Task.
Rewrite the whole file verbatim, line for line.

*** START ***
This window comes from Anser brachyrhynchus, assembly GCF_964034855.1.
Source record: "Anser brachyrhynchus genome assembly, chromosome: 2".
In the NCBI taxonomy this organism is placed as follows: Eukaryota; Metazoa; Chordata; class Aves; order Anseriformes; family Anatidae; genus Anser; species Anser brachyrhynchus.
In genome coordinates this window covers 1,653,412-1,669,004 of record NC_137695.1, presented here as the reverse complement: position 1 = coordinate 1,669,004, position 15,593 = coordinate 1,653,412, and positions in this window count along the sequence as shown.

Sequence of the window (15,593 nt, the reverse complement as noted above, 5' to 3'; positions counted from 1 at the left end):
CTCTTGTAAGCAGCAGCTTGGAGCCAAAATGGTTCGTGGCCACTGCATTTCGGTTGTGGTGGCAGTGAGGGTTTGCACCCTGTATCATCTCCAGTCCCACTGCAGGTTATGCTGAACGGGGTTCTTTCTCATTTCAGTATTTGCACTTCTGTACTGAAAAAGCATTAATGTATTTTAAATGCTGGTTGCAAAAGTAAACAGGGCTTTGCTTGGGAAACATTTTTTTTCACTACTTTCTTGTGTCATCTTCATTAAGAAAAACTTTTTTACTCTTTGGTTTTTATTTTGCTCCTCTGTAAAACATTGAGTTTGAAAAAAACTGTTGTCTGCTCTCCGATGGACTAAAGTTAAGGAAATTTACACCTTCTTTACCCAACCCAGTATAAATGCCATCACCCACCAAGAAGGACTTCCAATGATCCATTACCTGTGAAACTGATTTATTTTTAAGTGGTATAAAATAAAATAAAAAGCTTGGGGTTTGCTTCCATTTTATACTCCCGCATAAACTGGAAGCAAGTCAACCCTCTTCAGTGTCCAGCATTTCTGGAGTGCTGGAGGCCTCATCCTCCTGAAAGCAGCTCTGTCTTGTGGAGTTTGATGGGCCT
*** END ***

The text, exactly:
This window comes from Anser brachyrhynchus, assembly GCF_964034855.1.
Source record: "Anser brachyrhynchus genome assembly, chromosome: 2".
In the NCBI taxonomy this organism is placed as follows: Eukaryota; Metazoa; Chordata; class Aves; order Anseriformes; family Anatidae; genus Anser; species Anser brachyrhynchus.
In genome coordinates this window covers 1,653,412-1,669,004 of record NC_137695.1, presented here as the reverse complement: position 1 = coordinate 1,669,004, position 15,593 = coordinate 1,653,412, and positions in this window count along the sequence as shown.

Sequence of the window (15,593 nt, the reverse complement as noted above, 5' to 3'; positions counted from 1 at the left end):
CTCTTGTAAGCAGCAGCTTGGAGCCAAAATGGTTCGTGGCCACTGCATTTCGGTTGTGGTGGCAGTGAGGGTTTGCACCCTGTATCATCTCCAGTCCCACTGCAGGTTATGCTGAACGGGGTTCTTTCTCATTTCAGTATTTGCACTTCTGTACTGAAAAAGCATTAATGTATTTTAAATGCTGGTTGCAAAAGTAAACAGGGCTTTGCTTGGGAAACATTTTTTTTCACTACTTTCTTGTGTCATCTTCATTAAGAAAAACTTTTTTACTCTTTGGTTTTTATTTTGCTCCTCTGTAAAACATTGAGTTTGAAAAAAACTGTTGTCTGCTCTCCGATGGACTAAAGTTAAGGAAATTTACACCTTCTTTACCCAACCCAGTATAAATGCCATCACCCACCAAGAAGGACTTCCAATGATCCATTACCTGTGAAACTGATTTATTTTTAAGTGGTATAAAATAAAATAAAAAGCTTGGGGTTTGCTTCCATTTTATACTCCCGCATAAACTGGAAGCAAGTCAACCCTCTTCAGTGTCCAGCATTTCTGGAGTGCTGGAGGCCTCATCCTCCTGAAAGCAGCTCTGTCTTGTGGAGTTTGATGGGCCT